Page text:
Land of contrasts
The strangeness of Malaysia lies mainly in the huge and almost incredible contrasts found within its borders, and is best exemplified by an item found at breakfast buffets at posh hotels from Kuala Lumpur to Sandakan: Halal certified beef bacon.
Like the typical breakfast buffets found in upscale Malaysian hotels, Malaysia itself is a complex mixture of cultures and traditions. And, of course, religions. As Malaysia is officially Muslim, hotels have to provide their customers with a fully halal breakfast, and serving pork is of course out of the question. On the other hand, both Malaysia and its hotels want to come across as modern and open, and cater to businessmen from all over the world, including bacon-craving Americans and Englishmen. Enter the beef bacon!
Some might argue that real bacon isn’t made from cows, just as others might say that true freedom of religion doesn’t mean shariah courts imprisoning people for teaching “wrong” forms of Islam, and that a government-owned and -controlled car maker whose director got fired for voicing his opinions of the government isn’t exactly what you expect when you hear the phrase “market economy”.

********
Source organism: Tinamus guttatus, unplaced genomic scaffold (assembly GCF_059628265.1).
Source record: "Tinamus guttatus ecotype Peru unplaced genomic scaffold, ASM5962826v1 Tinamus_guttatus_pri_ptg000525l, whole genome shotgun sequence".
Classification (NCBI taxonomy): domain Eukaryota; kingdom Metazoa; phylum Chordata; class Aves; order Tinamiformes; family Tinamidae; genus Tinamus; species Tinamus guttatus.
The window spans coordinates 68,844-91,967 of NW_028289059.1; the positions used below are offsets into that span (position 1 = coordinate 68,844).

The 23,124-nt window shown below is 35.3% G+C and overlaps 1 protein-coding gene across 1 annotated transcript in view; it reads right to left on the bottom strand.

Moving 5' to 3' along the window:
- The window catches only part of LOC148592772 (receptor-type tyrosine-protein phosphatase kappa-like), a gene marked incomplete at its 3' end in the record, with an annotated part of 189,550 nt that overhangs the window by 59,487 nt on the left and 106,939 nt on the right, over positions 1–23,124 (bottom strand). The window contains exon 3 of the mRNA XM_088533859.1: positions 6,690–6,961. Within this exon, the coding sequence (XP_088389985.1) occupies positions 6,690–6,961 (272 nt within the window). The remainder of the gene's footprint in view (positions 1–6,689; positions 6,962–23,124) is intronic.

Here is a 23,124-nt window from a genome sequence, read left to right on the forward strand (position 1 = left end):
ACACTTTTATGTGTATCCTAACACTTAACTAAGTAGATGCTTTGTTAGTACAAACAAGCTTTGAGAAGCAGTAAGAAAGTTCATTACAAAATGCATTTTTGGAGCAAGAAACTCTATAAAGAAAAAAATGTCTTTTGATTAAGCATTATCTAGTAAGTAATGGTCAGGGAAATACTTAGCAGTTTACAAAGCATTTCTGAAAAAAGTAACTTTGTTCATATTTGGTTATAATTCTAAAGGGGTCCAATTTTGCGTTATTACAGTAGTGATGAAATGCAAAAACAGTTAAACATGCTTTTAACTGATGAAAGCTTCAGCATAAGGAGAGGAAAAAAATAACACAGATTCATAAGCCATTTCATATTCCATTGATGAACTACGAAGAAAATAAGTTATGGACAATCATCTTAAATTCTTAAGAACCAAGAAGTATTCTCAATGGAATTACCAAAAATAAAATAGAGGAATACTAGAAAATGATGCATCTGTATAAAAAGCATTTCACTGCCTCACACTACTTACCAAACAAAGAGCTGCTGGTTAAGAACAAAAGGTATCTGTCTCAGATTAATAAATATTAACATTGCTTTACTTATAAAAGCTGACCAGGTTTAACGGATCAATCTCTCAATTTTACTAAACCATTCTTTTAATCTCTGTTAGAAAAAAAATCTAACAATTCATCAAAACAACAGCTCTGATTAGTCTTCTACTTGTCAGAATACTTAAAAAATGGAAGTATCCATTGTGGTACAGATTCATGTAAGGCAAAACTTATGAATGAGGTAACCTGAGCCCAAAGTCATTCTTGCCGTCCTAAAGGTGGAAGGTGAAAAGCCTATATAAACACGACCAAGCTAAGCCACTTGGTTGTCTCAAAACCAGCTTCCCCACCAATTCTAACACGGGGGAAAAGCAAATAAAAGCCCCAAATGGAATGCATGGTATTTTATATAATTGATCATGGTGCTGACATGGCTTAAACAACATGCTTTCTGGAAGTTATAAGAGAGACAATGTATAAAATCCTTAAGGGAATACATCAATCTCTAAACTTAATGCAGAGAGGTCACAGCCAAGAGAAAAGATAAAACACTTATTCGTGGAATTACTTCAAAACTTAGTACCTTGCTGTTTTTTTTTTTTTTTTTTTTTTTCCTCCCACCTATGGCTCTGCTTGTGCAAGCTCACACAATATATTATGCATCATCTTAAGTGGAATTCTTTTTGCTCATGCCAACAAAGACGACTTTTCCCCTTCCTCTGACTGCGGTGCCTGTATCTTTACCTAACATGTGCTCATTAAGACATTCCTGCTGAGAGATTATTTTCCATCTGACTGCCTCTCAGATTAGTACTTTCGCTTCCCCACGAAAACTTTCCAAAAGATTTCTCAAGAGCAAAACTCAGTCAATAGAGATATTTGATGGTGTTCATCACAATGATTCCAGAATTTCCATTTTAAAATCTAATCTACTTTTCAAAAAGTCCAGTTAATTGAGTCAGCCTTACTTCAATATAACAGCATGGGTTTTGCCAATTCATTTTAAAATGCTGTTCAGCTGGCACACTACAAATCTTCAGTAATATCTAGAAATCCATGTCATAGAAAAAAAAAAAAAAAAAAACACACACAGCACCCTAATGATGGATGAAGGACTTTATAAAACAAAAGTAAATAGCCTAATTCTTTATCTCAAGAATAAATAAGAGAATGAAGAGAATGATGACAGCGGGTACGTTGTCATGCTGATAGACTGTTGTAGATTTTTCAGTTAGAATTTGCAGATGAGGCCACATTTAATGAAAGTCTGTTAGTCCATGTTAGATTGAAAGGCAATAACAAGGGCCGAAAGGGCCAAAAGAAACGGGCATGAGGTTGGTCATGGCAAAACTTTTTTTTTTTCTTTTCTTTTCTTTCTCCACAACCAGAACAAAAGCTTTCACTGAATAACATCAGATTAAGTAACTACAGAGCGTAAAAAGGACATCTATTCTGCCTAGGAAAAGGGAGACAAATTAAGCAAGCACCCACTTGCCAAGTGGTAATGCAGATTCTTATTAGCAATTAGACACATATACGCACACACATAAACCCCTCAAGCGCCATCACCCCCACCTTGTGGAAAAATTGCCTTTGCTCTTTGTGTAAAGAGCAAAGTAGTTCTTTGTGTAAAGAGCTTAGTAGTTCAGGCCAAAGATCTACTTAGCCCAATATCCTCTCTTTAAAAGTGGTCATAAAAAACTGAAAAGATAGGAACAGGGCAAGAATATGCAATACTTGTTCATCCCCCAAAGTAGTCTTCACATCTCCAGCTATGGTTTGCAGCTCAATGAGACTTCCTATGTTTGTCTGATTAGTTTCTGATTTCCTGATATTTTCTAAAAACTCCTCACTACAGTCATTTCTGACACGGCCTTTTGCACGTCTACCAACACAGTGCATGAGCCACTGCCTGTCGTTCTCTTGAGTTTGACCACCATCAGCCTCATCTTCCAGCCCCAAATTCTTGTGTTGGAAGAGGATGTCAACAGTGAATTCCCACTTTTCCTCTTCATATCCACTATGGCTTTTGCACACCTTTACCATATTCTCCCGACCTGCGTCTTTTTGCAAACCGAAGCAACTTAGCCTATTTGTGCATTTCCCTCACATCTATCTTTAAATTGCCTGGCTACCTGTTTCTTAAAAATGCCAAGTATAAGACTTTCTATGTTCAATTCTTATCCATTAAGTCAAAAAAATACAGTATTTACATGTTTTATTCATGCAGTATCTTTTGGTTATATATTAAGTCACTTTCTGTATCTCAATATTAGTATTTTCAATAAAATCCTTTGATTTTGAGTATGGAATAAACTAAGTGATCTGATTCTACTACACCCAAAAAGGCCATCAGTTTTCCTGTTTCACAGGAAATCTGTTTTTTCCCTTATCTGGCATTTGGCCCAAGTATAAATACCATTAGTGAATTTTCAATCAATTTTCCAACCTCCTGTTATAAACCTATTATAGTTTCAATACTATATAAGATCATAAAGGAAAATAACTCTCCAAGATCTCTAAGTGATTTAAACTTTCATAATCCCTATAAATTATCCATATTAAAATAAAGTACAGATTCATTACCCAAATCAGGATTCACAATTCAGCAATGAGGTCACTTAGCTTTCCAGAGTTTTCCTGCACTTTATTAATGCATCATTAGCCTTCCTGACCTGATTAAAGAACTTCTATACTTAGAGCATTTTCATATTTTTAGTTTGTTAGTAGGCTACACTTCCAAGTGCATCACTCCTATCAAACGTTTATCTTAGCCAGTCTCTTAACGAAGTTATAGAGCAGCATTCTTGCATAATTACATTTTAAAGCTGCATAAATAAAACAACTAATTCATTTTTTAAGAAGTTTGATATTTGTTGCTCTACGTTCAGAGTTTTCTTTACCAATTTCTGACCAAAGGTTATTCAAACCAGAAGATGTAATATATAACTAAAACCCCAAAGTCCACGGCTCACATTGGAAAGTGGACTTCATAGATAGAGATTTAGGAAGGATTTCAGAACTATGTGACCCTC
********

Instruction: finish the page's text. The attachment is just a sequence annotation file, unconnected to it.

In Malaysia, however, such strange paradoxes are so common that people don’t even seem to notice them. Malaysia itself seems like one big paradox, full of contrasts and contradictions. It is one of the wealthiest countries in Asia, but many of its citizens are still dirt poor. Malaysia is proud of its ethnic and religious diversity, and official tourist brochures proudly state that the country’s citizens enjoy freedom of religion. This is true, but only if you’re a Christian, Hindu, Buddhist or other non-Muslim. If you want to practice Islam, make sure it’s the right kind, or you’re in for a stint in prison!
Even the nature of this country is full of contrasts as everything from the highest mountains to swamps and beaches can be found within the borders of Malaysia. All this makes Malaysia a confusing and overwhelming place, and I can’t even start to imagine what it would be like to live there. I do, however, have three weeks of experience as a tourist in the Malaysian state of Sabah, and in this blog I will try to offer my very own traveler’s guide to this strange and wonderful country.
After returning from Borneo, I have found that something is indeed rotten in the land of Malaysia. A bit of reading confirmed my suspicion that the ethnic minorities of the country are the victims of highly racist practices, policies and even laws. Censorship and harassment of journalists, editors and now bloggers is another ugly blemish on the pretty face Malaysian politicians are so desperate to show the world. Still, brave Malaysian bloggers have decided to unite and stand up to the government. One of them is Susan Loone. If you want to know more about the dirty reality behind the beautiful facade of Malaysia, please check out her blog.